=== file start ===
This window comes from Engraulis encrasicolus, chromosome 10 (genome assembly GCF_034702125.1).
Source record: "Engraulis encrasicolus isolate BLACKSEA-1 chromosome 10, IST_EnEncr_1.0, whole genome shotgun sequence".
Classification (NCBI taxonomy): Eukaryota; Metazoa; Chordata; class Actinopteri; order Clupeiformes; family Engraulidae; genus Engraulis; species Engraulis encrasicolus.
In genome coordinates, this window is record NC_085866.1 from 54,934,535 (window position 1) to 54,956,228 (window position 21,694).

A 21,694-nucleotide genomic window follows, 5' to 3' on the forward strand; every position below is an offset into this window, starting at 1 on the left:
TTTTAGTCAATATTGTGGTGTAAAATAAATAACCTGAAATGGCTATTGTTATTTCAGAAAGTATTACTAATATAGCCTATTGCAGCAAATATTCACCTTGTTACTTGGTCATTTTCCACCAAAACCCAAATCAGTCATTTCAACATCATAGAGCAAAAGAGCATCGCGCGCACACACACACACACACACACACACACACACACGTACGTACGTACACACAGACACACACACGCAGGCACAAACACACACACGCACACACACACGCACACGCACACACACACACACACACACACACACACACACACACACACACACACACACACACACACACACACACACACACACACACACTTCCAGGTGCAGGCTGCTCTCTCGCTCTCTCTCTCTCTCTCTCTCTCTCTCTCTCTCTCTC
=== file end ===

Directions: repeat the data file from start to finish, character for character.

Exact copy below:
This window comes from Engraulis encrasicolus, chromosome 10 (genome assembly GCF_034702125.1).
Source record: "Engraulis encrasicolus isolate BLACKSEA-1 chromosome 10, IST_EnEncr_1.0, whole genome shotgun sequence".
Classification (NCBI taxonomy): Eukaryota; Metazoa; Chordata; class Actinopteri; order Clupeiformes; family Engraulidae; genus Engraulis; species Engraulis encrasicolus.
In genome coordinates, this window is record NC_085866.1 from 54,934,535 (window position 1) to 54,956,228 (window position 21,694).

A 21,694-nucleotide genomic window follows, 5' to 3' on the forward strand; every position below is an offset into this window, starting at 1 on the left:
TTTTAGTCAATATTGTGGTGTAAAATAAATAACCTGAAATGGCTATTGTTATTTCAGAAAGTATTACTAATATAGCCTATTGCAGCAAATATTCACCTTGTTACTTGGTCATTTTCCACCAAAACCCAAATCAGTCATTTCAACATCATAGAGCAAAAGAGCATCGCGCGCACACACACACACACACACACACACACACACACGTACGTACGTACACACAGACACACACACGCAGGCACAAACACACACACGCACACACACACGCACACGCACACACACACACACACACACACACACACACACACACACACACACACACACACACACACACACACACACACACACACACACTTCCAGGTGCAGGCTGCTCTCTCGCTCTCTCTCTCTCTCTCTCTCTCTCTCTCTCTCTCTC